Welcoming migrants from the Middle East, many fleeing civil war in Syria or other dangerous locations, sounded very noble and reasonable. And some politicians in places like Germany and Sweden continue to welcome the waves of foreigners, with visions of younger workers coming in to support their aging and diminishing European populations and workforce.
But the numbers, the sweeping tide of humanity washing in, is beginning to generate concern, and the local European citizenry is starting to see the impact of the dramatically increasing numbers of Middle Eastern people coming across their borders.
It is becoming clear to the world that this is not a humanitarian crisis at all. The migrants who are coming are predominantly young, male and single, and Europe is seeing an invasion, not a problem of fleeing, frightened people. The image of a conquering jihad pushing into Europe is a looming threat that cannot be ignored.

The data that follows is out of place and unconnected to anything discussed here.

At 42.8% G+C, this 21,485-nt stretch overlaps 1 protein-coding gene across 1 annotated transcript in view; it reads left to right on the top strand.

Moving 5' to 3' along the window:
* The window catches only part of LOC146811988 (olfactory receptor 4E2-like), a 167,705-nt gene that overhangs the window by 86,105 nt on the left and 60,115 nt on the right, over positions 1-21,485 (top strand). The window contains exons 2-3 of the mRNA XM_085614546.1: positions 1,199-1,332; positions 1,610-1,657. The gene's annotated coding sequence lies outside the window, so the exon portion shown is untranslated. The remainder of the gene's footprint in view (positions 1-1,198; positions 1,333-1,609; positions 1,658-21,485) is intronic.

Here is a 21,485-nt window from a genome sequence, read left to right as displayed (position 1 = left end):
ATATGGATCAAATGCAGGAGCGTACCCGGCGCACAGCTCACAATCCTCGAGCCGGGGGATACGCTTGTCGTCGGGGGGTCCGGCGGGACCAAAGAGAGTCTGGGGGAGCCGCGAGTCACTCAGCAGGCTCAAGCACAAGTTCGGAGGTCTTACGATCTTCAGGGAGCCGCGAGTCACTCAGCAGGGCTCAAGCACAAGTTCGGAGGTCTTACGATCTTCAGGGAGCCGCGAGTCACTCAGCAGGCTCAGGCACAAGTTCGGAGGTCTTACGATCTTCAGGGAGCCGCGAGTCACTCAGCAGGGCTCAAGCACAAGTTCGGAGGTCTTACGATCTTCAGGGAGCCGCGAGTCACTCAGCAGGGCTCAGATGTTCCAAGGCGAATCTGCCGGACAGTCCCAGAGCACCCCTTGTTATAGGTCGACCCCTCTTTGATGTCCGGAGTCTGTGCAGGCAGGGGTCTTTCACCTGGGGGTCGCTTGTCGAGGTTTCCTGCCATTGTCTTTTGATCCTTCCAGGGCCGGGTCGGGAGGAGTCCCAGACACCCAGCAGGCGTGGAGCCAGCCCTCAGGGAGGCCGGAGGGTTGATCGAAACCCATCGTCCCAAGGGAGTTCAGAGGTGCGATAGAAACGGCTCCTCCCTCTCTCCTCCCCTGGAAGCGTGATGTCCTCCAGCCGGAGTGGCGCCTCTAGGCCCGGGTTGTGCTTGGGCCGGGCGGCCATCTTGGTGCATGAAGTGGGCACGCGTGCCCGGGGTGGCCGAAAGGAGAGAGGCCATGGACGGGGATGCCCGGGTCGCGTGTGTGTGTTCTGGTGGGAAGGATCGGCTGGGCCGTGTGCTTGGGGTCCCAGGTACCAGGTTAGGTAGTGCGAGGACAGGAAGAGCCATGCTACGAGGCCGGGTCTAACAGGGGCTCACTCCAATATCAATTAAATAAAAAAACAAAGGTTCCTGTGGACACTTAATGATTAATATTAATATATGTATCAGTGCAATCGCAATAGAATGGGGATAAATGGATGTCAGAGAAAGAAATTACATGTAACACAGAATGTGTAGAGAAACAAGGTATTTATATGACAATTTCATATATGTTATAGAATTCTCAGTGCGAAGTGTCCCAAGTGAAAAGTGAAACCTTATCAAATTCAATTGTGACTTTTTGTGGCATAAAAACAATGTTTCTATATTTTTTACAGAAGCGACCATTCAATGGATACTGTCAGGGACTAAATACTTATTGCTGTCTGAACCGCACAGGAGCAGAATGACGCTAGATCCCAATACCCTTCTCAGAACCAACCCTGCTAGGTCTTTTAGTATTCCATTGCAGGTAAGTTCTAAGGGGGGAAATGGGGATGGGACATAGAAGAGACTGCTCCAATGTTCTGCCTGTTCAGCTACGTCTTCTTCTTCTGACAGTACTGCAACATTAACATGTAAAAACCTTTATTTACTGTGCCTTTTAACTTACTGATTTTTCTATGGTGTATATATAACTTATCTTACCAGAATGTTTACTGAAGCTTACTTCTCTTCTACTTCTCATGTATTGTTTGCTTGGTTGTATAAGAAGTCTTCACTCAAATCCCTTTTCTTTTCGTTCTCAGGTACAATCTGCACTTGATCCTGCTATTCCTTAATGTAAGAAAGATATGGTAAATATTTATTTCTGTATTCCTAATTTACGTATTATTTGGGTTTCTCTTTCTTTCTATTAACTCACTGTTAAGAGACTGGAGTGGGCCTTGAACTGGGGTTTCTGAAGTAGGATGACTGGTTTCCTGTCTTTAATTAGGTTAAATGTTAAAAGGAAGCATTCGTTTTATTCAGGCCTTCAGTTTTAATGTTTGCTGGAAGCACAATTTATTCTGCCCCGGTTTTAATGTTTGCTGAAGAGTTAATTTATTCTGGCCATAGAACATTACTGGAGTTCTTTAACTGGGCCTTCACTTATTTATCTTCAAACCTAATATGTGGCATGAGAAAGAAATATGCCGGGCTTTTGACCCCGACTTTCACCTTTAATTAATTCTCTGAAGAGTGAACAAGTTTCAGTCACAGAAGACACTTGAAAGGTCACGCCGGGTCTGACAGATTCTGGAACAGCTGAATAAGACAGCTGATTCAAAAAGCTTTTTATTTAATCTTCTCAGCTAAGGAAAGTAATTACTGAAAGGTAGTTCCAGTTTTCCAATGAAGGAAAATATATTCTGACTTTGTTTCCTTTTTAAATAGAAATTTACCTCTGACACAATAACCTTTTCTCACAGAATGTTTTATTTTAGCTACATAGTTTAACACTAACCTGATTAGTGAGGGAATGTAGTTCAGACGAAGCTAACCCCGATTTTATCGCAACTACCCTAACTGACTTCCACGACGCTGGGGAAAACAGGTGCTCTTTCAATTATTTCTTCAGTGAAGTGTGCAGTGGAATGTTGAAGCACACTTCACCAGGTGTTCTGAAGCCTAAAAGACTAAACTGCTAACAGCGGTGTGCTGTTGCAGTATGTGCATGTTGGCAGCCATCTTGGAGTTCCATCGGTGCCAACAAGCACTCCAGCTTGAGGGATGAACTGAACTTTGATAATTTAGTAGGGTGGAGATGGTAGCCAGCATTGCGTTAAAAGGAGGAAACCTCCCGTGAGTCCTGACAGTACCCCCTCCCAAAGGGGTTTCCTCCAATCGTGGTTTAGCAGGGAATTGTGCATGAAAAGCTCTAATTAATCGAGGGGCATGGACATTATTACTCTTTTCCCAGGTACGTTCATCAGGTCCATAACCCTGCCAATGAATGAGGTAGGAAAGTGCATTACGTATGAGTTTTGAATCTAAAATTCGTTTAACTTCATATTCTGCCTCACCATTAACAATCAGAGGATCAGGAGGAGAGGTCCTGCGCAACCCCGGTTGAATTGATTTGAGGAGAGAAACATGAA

These immigrants, without the same cultural and political sensibilities as the locals, are going to create some very serious consequences. Their ability to meld into society, both in terms of work skills and habits, and social integration, are giving many people pause about the wisdom of continuing to accept these displaced Middle Easterners.
And then there is the question of religious orientation and determination. The Western view that religion and state are clearly separate is a foreign concept to these migrants, who see Sharia law as a legitimate aspiration to strive for in their newly adopted countries. Looming in the foreground is the potential for these vast numbers of immigrants to impact and even bend the current political and religious trajectory of these European countries.
See page 2 for projected population increases: